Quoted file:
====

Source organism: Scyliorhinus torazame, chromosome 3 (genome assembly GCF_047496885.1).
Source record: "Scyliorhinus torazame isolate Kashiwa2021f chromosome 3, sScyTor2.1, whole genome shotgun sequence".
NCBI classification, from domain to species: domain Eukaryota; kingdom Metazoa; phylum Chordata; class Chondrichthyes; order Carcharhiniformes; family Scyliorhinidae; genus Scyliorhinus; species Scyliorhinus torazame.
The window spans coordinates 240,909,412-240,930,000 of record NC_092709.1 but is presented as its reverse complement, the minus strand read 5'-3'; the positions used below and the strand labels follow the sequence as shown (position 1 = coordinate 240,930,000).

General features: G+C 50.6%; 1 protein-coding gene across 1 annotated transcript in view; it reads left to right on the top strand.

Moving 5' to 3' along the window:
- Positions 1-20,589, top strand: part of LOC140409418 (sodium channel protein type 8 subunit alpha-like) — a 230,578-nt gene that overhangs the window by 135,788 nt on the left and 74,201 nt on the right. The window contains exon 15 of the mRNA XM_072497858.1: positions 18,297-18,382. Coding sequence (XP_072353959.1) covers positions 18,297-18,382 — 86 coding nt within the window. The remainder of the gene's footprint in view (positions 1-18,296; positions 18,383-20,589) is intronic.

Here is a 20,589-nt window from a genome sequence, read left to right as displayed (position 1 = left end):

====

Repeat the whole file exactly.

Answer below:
Source organism: Scyliorhinus torazame, chromosome 3 (genome assembly GCF_047496885.1).
Source record: "Scyliorhinus torazame isolate Kashiwa2021f chromosome 3, sScyTor2.1, whole genome shotgun sequence".
NCBI classification, from domain to species: domain Eukaryota; kingdom Metazoa; phylum Chordata; class Chondrichthyes; order Carcharhiniformes; family Scyliorhinidae; genus Scyliorhinus; species Scyliorhinus torazame.
The window spans coordinates 240,909,412-240,930,000 of record NC_092709.1 but is presented as its reverse complement, the minus strand read 5'-3'; the positions used below and the strand labels follow the sequence as shown (position 1 = coordinate 240,930,000).

General features: G+C 50.6%; 1 protein-coding gene across 1 annotated transcript in view; it reads left to right on the top strand.

Moving 5' to 3' along the window:
- Positions 1-20,589, top strand: part of LOC140409418 (sodium channel protein type 8 subunit alpha-like) — a 230,578-nt gene that overhangs the window by 135,788 nt on the left and 74,201 nt on the right. The window contains exon 15 of the mRNA XM_072497858.1: positions 18,297-18,382. Coding sequence (XP_072353959.1) covers positions 18,297-18,382 — 86 coding nt within the window. The remainder of the gene's footprint in view (positions 1-18,296; positions 18,383-20,589) is intronic.

Here is a 20,589-nt window from a genome sequence, read left to right as displayed (position 1 = left end):